-What is it?-
The Phaedo is a Platonic Dialogue and the last of what I’ll call the “Core Four” Dialogues—Euthyphro, The Apology, Crito, and Phaedo—which feature Socrates as a central figure and detail the final days of his life before his execution.
This particular Dialogue, which takes place in the final hours of Socrates’ execution, centers around a discussion he has with a group of friends and students in his prison cell. The group has come to ask him questions on what he thinks about the nature of death, the soul, immortality, and the afterlife.
A few key points are as follows:
- Socrates is adamant in his belief on the immortality of the soul and gives several defenses of his rationalizations.
- These examples are numerous, and tether into each other. Not all will be explained in this summary—instead two specifically will be supplied as an example of Socrates’ thinking.
- Socrates believes that human beings appear to have an innate knowledge or recognition of certain principles—the ability to recognize beauty; a general sense of proportion, more specifically, the notion of equality; and a talent for recalling information of a fundamental nature they, seemingly and otherwise, would not have appeared to know. He calls this ability Recollection, and says that it points to evidence that human beings draw on knowledge they inherited from past lives—or from some place beyond the purely physical existence. This position is used to support his argument that the soul is the origin of this knowledge, as such knowledge could only come from somewhere that had previously learned it—for example, an immortal vessel that is put into human form.
- To contend that Recollection does indeed mean that the soul is immortal—eternal, not just prone to long life—Socrates says that such an element of life and knowledge cannot be afflicted by death, no more than something that is cold be hot, or something that is odd be even. And while it’s true that something cold—such as snow—can be melted by fire, or five can be added to itself and make ten, those examples show that opposites can exist alongside each other, but never truly assume the other’s place. Snow that is melted by fire is no longer snow; five is always odd, even if it’s added to make ten. So the soul, being the source of life in a human being, cannot die—its core nature repels death of any kind, as oddness repels evenness and cold repels heat.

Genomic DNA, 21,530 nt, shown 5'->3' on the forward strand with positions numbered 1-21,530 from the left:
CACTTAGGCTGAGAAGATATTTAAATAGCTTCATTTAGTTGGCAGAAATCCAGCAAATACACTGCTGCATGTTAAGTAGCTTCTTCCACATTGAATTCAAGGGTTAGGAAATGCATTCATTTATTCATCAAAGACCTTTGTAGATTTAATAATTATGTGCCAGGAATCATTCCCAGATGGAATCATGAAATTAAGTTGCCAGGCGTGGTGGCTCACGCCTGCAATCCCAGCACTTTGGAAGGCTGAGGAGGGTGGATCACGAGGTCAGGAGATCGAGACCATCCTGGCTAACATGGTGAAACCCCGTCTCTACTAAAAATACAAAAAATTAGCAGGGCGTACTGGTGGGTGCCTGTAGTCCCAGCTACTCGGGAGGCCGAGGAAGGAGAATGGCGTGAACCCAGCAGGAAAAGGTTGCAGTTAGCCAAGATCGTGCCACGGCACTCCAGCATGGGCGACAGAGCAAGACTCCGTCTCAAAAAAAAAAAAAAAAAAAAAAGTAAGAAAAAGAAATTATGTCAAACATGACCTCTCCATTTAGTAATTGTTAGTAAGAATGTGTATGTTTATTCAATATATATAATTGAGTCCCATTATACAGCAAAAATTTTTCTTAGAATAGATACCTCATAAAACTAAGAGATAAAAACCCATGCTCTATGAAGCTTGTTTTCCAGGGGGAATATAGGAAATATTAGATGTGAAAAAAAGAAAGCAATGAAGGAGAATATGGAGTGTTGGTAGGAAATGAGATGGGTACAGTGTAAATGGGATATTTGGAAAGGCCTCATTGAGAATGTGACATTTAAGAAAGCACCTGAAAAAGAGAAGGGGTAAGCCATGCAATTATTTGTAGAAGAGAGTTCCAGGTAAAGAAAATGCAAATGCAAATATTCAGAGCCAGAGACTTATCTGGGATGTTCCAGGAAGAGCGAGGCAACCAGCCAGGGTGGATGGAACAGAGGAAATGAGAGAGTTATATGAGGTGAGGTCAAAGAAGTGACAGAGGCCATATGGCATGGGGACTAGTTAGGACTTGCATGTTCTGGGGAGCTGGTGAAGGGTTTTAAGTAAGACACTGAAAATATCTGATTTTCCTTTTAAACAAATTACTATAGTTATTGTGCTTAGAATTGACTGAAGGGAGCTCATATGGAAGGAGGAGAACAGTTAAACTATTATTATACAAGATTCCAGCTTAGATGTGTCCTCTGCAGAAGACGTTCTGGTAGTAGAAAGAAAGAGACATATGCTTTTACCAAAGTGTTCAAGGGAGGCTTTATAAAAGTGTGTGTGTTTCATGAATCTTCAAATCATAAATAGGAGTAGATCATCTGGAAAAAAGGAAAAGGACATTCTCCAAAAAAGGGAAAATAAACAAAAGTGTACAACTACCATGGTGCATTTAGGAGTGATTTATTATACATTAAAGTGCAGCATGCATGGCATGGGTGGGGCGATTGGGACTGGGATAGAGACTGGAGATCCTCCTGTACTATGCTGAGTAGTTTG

Socrates goes on to further explain his conception of the afterlife—where souls who freed themselves from mortal desires in their earthly life will commune at the highest levels, while others will undergo a sort of trial period, waiting to be called to a higher purpose when the time is right.
After several hours, the old man finishes, says goodbye to his friends, and the prison guard brings him the hemlock mixture. Socrates drinks, and as he’s laying down, realizes he has a debt he has forgotten to settle. He needs to give a chicken to one of his friends in repayment for a loan, and asks Crito to carry out the settlement in his stead. Crito agrees, and asks Socrates if there’s anything else he needs. Socrates is silent—he dies minutes later.
-Why is this important?-
Phaedo is usually regarded as the closest Western Philosophy, or at least the practice of Rationalism, will ever get to logically explaining the unexplainable particulars of human life—the soul, death, the afterlife, and the qualities therein.
Because the subject material is more focused on what could be called supernatural elements, this Dialogue in particular reads more as a somewhat wistful treatise than a concrete or actionable set of ideas that can be followed and practiced. There are suggestions—such as living as honestly as possible, devoting oneself to philosophy, and trying to, throughout life, seek the highest good and not the quickest pleasure—but again, these read as more religious platitudes in retrospect than specific rational or logical guidelines.